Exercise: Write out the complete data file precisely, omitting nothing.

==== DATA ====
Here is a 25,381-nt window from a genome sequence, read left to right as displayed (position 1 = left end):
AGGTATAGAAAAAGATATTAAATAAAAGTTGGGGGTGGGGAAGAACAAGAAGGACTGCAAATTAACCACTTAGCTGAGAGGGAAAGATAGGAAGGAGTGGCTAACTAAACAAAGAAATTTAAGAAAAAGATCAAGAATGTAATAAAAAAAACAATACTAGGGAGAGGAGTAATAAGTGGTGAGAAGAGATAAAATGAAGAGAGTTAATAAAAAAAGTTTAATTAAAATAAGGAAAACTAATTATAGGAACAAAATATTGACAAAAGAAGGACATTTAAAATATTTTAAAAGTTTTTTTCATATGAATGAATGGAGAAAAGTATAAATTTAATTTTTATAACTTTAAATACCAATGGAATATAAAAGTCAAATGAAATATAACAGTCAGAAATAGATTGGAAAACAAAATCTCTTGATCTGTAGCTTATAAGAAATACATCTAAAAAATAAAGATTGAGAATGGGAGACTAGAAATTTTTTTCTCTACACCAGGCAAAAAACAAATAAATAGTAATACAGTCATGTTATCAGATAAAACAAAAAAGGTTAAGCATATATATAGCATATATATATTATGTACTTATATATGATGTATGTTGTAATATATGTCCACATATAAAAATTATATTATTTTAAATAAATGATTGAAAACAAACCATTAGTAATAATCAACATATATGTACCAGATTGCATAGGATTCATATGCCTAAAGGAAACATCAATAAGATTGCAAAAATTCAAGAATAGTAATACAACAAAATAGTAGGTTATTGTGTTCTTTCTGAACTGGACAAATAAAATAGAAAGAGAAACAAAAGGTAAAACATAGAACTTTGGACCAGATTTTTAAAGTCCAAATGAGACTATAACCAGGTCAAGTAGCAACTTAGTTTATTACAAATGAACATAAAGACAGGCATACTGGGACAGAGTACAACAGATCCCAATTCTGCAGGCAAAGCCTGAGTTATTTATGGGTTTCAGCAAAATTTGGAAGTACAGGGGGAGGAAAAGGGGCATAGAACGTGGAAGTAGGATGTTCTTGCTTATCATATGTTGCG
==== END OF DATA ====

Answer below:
Here is a 25,381-nt window from a genome sequence, read left to right as displayed (position 1 = left end):
AGGTATAGAAAAAGATATTAAATAAAAGTTGGGGGTGGGGAAGAACAAGAAGGACTGCAAATTAACCACTTAGCTGAGAGGGAAAGATAGGAAGGAGTGGCTAACTAAACAAAGAAATTTAAGAAAAAGATCAAGAATGTAATAAAAAAAACAATACTAGGGAGAGGAGTAATAAGTGGTGAGAAGAGATAAAATGAAGAGAGTTAATAAAAAAAGTTTAATTAAAATAAGGAAAACTAATTATAGGAACAAAATATTGACAAAAGAAGGACATTTAAAATATTTTAAAAGTTTTTTTCATATGAATGAATGGAGAAAAGTATAAATTTAATTTTTATAACTTTAAATACCAATGGAATATAAAAGTCAAATGAAATATAACAGTCAGAAATAGATTGGAAAACAAAATCTCTTGATCTGTAGCTTATAAGAAATACATCTAAAAAATAAAGATTGAGAATGGGAGACTAGAAATTTTTTTCTCTACACCAGGCAAAAAACAAATAAATAGTAATACAGTCATGTTATCAGATAAAACAAAAAAGGTTAAGCATATATATAGCATATATATATTATGTACTTATATATGATGTATGTTGTAATATATGTCCACATATAAAAATTATATTATTTTAAATAAATGATTGAAAACAAACCATTAGTAATAATCAACATATATGTACCAGATTGCATAGGATTCATATGCCTAAAGGAAACATCAATAAGATTGCAAAAATTCAAGAATAGTAATACAACAAAATAGTAGGTTATTGTGTTCTTTCTGAACTGGACAAATAAAATAGAAAGAGAAACAAAAGGTAAAACATAGAACTTTGGACCAGATTTTTAAAGTCCAAATGAGACTATAACCAGGTCAAGTAGCAACTTAGTTTATTACAAATGAACATAAAGACAGGCATACTGGGACAGAGTACAACAGATCCCAATTCTGCAGGCAAAGCCTGAGTTATTTATGGGTTTCAGCAAAATTTGGAAGTACAGGGGGAGGAAAAGGGGCATAGAACGTGGAAGTAGGATGTTCTTGCTTATCATATGTTGCG